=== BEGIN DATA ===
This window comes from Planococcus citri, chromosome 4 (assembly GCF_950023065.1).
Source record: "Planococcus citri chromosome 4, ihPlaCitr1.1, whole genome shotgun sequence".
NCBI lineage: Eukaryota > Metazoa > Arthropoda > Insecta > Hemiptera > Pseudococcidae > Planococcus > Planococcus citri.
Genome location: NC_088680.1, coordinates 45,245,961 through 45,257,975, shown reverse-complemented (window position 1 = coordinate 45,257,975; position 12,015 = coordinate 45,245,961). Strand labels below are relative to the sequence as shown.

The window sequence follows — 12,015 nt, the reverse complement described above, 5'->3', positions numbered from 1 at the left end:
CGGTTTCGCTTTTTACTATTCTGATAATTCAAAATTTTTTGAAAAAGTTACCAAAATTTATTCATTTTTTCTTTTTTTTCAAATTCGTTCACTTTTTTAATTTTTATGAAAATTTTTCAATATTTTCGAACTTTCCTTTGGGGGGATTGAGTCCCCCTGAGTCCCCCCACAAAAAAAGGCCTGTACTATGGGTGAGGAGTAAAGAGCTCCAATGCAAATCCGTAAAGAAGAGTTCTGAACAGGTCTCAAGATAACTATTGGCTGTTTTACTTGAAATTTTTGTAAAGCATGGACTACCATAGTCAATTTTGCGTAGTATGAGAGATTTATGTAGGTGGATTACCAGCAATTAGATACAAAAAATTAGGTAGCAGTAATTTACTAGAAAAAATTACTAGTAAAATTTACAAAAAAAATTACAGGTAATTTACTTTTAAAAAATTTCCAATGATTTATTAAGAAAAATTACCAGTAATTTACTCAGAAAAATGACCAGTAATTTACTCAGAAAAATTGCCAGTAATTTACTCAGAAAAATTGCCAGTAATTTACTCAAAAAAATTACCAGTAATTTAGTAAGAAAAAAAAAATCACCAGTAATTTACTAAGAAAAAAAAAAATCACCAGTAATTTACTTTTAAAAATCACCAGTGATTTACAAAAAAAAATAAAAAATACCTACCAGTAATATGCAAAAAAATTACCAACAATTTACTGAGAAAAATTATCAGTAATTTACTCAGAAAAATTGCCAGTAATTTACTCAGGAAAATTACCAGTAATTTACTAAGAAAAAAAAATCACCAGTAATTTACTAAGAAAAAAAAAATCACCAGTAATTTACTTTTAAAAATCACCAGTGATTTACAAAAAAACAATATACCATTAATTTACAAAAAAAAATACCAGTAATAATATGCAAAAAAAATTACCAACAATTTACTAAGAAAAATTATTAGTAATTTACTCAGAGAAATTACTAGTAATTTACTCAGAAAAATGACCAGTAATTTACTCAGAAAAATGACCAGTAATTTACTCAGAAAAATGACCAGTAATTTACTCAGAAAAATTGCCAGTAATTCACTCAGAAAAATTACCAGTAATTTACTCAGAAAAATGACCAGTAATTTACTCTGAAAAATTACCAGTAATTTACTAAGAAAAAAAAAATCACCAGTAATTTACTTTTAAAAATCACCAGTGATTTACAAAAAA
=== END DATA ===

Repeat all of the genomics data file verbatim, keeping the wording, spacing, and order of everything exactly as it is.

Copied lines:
This window comes from Planococcus citri, chromosome 4 (assembly GCF_950023065.1).
Source record: "Planococcus citri chromosome 4, ihPlaCitr1.1, whole genome shotgun sequence".
NCBI lineage: Eukaryota > Metazoa > Arthropoda > Insecta > Hemiptera > Pseudococcidae > Planococcus > Planococcus citri.
Genome location: NC_088680.1, coordinates 45,245,961 through 45,257,975, shown reverse-complemented (window position 1 = coordinate 45,257,975; position 12,015 = coordinate 45,245,961). Strand labels below are relative to the sequence as shown.

The window sequence follows — 12,015 nt, the reverse complement described above, 5'->3', positions numbered from 1 at the left end:
CGGTTTCGCTTTTTACTATTCTGATAATTCAAAATTTTTTGAAAAAGTTACCAAAATTTATTCATTTTTTCTTTTTTTTCAAATTCGTTCACTTTTTTAATTTTTATGAAAATTTTTCAATATTTTCGAACTTTCCTTTGGGGGGATTGAGTCCCCCTGAGTCCCCCCACAAAAAAAGGCCTGTACTATGGGTGAGGAGTAAAGAGCTCCAATGCAAATCCGTAAAGAAGAGTTCTGAACAGGTCTCAAGATAACTATTGGCTGTTTTACTTGAAATTTTTGTAAAGCATGGACTACCATAGTCAATTTTGCGTAGTATGAGAGATTTATGTAGGTGGATTACCAGCAATTAGATACAAAAAATTAGGTAGCAGTAATTTACTAGAAAAAATTACTAGTAAAATTTACAAAAAAAATTACAGGTAATTTACTTTTAAAAAATTTCCAATGATTTATTAAGAAAAATTACCAGTAATTTACTCAGAAAAATGACCAGTAATTTACTCAGAAAAATTGCCAGTAATTTACTCAGAAAAATTGCCAGTAATTTACTCAAAAAAATTACCAGTAATTTAGTAAGAAAAAAAAAATCACCAGTAATTTACTAAGAAAAAAAAAAATCACCAGTAATTTACTTTTAAAAATCACCAGTGATTTACAAAAAAAAATAAAAAATACCTACCAGTAATATGCAAAAAAATTACCAACAATTTACTGAGAAAAATTATCAGTAATTTACTCAGAAAAATTGCCAGTAATTTACTCAGGAAAATTACCAGTAATTTACTAAGAAAAAAAAATCACCAGTAATTTACTAAGAAAAAAAAAATCACCAGTAATTTACTTTTAAAAATCACCAGTGATTTACAAAAAAACAATATACCATTAATTTACAAAAAAAAATACCAGTAATAATATGCAAAAAAAATTACCAACAATTTACTAAGAAAAATTATTAGTAATTTACTCAGAGAAATTACTAGTAATTTACTCAGAAAAATGACCAGTAATTTACTCAGAAAAATGACCAGTAATTTACTCAGAAAAATGACCAGTAATTTACTCAGAAAAATTGCCAGTAATTCACTCAGAAAAATTACCAGTAATTTACTCAGAAAAATGACCAGTAATTTACTCTGAAAAATTACCAGTAATTTACTAAGAAAAAAAAAATCACCAGTAATTTACTTTTAAAAATCACCAGTGATTTACAAAAAA